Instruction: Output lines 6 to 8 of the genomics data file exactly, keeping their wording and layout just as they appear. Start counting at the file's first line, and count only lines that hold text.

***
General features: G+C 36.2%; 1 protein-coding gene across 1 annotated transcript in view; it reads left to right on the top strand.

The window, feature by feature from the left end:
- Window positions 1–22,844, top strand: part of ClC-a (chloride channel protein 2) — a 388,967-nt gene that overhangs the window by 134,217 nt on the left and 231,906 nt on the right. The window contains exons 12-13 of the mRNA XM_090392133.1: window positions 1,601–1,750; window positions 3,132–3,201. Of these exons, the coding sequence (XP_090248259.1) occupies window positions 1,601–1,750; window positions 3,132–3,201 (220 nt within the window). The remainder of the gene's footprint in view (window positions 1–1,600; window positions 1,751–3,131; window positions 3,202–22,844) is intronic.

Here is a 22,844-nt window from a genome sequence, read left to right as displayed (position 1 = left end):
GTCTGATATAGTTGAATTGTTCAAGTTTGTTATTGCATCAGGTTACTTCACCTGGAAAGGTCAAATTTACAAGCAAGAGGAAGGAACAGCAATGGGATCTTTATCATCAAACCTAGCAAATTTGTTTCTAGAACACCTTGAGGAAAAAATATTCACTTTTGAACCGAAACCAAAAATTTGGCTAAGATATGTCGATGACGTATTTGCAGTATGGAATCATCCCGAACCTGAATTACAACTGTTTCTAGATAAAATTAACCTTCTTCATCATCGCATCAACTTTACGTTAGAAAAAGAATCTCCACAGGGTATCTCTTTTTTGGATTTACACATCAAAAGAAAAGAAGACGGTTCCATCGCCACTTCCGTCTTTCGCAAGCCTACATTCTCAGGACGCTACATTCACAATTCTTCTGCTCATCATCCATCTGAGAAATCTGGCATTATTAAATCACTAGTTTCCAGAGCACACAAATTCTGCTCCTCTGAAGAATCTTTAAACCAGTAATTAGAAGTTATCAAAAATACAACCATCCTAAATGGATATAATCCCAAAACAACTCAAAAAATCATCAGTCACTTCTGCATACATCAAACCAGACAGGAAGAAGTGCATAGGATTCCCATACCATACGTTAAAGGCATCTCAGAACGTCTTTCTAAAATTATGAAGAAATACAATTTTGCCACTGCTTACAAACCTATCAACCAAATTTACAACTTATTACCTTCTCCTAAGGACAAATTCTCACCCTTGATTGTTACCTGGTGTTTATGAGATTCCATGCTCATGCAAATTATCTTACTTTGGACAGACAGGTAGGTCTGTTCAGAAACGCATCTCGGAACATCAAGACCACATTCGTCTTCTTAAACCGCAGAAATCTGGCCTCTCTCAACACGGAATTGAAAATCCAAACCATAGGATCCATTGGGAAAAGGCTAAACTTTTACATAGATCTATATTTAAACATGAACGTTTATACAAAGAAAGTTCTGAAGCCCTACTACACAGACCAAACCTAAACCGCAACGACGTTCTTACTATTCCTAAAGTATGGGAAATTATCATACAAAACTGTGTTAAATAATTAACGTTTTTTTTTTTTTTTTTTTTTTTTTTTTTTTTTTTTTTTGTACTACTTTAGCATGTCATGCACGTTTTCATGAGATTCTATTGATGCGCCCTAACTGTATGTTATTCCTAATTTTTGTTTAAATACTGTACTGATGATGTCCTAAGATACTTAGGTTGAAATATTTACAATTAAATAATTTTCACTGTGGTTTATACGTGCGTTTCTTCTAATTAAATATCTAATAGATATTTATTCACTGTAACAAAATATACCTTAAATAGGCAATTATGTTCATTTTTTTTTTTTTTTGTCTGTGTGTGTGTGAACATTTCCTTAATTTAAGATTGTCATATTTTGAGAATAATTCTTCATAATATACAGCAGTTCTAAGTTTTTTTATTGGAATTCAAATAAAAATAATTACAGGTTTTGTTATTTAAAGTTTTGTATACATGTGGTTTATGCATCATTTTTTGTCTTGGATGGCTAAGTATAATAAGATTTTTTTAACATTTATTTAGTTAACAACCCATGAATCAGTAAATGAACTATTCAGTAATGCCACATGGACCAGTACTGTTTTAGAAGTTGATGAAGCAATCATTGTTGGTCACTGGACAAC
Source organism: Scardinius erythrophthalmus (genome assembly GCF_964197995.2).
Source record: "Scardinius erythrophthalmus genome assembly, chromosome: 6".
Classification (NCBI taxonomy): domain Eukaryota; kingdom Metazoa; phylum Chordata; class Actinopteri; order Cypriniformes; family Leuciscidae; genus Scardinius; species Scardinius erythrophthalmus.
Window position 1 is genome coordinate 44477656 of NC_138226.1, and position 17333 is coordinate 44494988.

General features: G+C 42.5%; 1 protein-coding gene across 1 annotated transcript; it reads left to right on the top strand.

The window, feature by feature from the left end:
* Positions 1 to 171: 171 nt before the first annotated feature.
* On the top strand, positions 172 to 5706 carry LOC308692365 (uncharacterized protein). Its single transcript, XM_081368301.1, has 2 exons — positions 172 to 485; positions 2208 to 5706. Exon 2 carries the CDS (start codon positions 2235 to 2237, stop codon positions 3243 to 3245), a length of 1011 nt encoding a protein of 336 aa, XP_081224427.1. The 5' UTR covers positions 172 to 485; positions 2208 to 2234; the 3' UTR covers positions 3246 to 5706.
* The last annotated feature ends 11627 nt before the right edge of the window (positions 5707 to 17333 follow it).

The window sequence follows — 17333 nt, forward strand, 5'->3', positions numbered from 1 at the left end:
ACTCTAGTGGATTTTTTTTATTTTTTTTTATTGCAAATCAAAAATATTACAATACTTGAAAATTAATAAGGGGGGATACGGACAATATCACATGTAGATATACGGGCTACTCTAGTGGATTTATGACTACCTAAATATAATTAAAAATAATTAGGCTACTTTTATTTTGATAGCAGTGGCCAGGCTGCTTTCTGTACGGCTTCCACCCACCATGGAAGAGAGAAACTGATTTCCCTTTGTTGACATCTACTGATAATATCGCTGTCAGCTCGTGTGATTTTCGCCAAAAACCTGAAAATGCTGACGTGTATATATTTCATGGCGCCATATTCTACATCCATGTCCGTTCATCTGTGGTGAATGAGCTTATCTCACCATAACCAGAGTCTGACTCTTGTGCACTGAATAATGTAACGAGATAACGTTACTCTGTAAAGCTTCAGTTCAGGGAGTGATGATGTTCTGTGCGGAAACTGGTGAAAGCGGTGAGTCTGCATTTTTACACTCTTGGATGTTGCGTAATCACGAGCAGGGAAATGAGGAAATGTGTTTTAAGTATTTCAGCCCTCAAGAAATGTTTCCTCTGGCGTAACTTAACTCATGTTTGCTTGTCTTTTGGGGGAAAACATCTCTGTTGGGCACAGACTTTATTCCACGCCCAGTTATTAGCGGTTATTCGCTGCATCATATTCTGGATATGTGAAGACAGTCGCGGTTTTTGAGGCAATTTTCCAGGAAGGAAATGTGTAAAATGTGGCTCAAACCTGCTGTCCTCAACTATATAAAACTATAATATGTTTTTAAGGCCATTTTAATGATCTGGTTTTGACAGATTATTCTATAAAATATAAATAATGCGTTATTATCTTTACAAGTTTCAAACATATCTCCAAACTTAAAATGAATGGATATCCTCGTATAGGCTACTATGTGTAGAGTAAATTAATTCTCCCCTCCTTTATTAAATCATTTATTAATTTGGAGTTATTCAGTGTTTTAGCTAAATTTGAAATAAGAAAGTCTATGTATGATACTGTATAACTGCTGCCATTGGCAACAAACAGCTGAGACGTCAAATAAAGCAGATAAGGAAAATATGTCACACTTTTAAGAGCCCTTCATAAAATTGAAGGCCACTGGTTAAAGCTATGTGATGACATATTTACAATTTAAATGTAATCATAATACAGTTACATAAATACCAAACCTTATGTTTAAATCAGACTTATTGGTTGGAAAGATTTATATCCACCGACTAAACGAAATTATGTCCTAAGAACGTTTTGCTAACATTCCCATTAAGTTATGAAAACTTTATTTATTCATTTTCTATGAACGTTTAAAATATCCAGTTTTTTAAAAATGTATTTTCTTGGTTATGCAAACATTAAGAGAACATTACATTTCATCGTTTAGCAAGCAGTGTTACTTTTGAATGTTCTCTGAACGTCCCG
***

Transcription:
Source organism: Scardinius erythrophthalmus (genome assembly GCF_964197995.2).
Source record: "Scardinius erythrophthalmus genome assembly, chromosome: 6".
Classification (NCBI taxonomy): domain Eukaryota; kingdom Metazoa; phylum Chordata; class Actinopteri; order Cypriniformes; family Leuciscidae; genus Scardinius; species Scardinius erythrophthalmus.